In a small village in West Sussex, named Balcombe, a significant struggle rages between local protestors and Cuadrila Resources – the company who discovered vast reserves of shale gas underneath Blackpool and who are now looking for more in the South.
Cuadrilla has come to Balcombe for 40 days and nights of drilling, up to 2,000 ft below the surface, to attempt to discover commercially viable reserves of gas. Although you couldn’t tell from the droves of protestors outside the gates – waving placards including such choice phrases as ‘frack off!’ – no fracking is actually taking place in this installation. Planning Permission and licenses restrict Cuadrilla to conventional mining means only.
That isn’t to say fracking won’t take place there in the future. Chief executive Francis Egan told reporters:
“If it’s not commercial then we would look at whether fracking would improve the rate of flow.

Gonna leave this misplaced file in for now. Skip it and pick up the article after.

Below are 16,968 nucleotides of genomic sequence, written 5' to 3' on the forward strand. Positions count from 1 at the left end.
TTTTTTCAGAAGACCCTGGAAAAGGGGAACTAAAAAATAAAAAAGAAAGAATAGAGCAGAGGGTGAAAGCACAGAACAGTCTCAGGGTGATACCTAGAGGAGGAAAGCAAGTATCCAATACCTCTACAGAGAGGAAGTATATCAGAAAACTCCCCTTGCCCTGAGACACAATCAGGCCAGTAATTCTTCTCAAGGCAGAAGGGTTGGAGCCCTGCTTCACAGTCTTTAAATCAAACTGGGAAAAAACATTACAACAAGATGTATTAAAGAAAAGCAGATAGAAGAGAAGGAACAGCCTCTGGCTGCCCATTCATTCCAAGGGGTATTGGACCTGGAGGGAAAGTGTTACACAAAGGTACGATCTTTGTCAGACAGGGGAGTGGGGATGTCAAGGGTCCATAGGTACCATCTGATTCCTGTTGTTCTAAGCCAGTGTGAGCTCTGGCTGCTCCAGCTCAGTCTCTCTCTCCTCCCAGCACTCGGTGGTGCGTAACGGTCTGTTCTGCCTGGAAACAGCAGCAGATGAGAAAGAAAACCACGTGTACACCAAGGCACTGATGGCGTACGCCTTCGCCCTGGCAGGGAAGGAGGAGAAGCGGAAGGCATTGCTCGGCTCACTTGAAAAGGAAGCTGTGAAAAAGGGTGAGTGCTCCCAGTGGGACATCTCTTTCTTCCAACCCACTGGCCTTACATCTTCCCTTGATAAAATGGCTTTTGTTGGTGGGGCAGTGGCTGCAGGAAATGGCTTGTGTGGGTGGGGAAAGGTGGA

“We’ll make an assessment of that, and if it would and we wanted to do it, then we would have to go through a separate planning process.”
The residents of Balcombe and a number of so-called professional activists have vocally expressed their displeasure at this possibility. 16 were arrested on 25th July for blocking the entrance to the installation. Many other protestors opportunistically held placards completely unrelated to fracking, detailing changes they resist to tax and benefits.
This is the first sign of protest outside of the North West, where reserves under Blackpool were found to be huge in 2011 (see link to article below). That provides a test for the Government: if shale gas is found that requires fracking to extricate, it could mean £6bn in revenue for the Government. A decision would have to be made then, in the face of vociferous protests, whether proceeding is necessary and / or worthwhile in the leafy heartland of Britain.
Also in the August edition of the newsletter, we discuss the legal aspects of fracking and the consequent potential future impact…
01/08/2013 SRJ / LCB